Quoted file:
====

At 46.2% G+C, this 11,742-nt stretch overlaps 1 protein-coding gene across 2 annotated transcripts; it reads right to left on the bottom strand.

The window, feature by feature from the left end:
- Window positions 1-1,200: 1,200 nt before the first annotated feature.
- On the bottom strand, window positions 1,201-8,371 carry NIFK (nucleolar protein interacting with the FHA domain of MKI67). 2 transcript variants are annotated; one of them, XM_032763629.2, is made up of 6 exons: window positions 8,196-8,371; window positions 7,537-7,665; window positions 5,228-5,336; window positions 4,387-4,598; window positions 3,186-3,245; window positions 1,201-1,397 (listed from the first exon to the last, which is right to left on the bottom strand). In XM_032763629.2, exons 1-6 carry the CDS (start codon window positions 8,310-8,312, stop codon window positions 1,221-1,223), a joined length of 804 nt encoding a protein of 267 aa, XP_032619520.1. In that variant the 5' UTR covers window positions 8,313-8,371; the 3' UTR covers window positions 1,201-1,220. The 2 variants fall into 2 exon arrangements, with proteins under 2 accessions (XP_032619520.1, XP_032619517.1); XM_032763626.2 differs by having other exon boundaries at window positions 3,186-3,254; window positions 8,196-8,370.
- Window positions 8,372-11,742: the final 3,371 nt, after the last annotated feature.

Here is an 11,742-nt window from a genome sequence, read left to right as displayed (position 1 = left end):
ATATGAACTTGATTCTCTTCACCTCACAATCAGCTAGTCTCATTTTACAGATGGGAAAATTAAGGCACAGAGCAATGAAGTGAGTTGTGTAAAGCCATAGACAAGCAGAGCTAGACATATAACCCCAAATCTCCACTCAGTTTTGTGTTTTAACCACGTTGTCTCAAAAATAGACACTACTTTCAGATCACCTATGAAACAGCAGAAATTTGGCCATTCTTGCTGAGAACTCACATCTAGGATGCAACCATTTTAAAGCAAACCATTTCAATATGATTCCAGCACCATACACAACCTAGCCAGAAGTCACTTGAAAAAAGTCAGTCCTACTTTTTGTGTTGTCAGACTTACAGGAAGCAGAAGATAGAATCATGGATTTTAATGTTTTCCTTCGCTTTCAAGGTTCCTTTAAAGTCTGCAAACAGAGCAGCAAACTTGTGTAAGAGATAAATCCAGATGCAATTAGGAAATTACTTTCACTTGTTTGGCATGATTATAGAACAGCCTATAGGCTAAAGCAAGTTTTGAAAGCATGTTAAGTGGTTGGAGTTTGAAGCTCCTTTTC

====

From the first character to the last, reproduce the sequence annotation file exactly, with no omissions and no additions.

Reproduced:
At 46.2% G+C, this 11,742-nt stretch overlaps 1 protein-coding gene across 2 annotated transcripts; it reads right to left on the bottom strand.

The window, feature by feature from the left end:
- Window positions 1-1,200: 1,200 nt before the first annotated feature.
- On the bottom strand, window positions 1,201-8,371 carry NIFK (nucleolar protein interacting with the FHA domain of MKI67). 2 transcript variants are annotated; one of them, XM_032763629.2, is made up of 6 exons: window positions 8,196-8,371; window positions 7,537-7,665; window positions 5,228-5,336; window positions 4,387-4,598; window positions 3,186-3,245; window positions 1,201-1,397 (listed from the first exon to the last, which is right to left on the bottom strand). In XM_032763629.2, exons 1-6 carry the CDS (start codon window positions 8,310-8,312, stop codon window positions 1,221-1,223), a joined length of 804 nt encoding a protein of 267 aa, XP_032619520.1. In that variant the 5' UTR covers window positions 8,313-8,371; the 3' UTR covers window positions 1,201-1,220. The 2 variants fall into 2 exon arrangements, with proteins under 2 accessions (XP_032619520.1, XP_032619517.1); XM_032763626.2 differs by having other exon boundaries at window positions 3,186-3,254; window positions 8,196-8,370.
- Window positions 8,372-11,742: the final 3,371 nt, after the last annotated feature.

Here is an 11,742-nt window from a genome sequence, read left to right as displayed (position 1 = left end):
ATATGAACTTGATTCTCTTCACCTCACAATCAGCTAGTCTCATTTTACAGATGGGAAAATTAAGGCACAGAGCAATGAAGTGAGTTGTGTAAAGCCATAGACAAGCAGAGCTAGACATATAACCCCAAATCTCCACTCAGTTTTGTGTTTTAACCACGTTGTCTCAAAAATAGACACTACTTTCAGATCACCTATGAAACAGCAGAAATTTGGCCATTCTTGCTGAGAACTCACATCTAGGATGCAACCATTTTAAAGCAAACCATTTCAATATGATTCCAGCACCATACACAACCTAGCCAGAAGTCACTTGAAAAAAGTCAGTCCTACTTTTTGTGTTGTCAGACTTACAGGAAGCAGAAGATAGAATCATGGATTTTAATGTTTTCCTTCGCTTTCAAGGTTCCTTTAAAGTCTGCAAACAGAGCAGCAAACTTGTGTAAGAGATAAATCCAGATGCAATTAGGAAATTACTTTCACTTGTTTGGCATGATTATAGAACAGCCTATAGGCTAAAGCAAGTTTTGAAAGCATGTTAAGTGGTTGGAGTTTGAAGCTCCTTTTC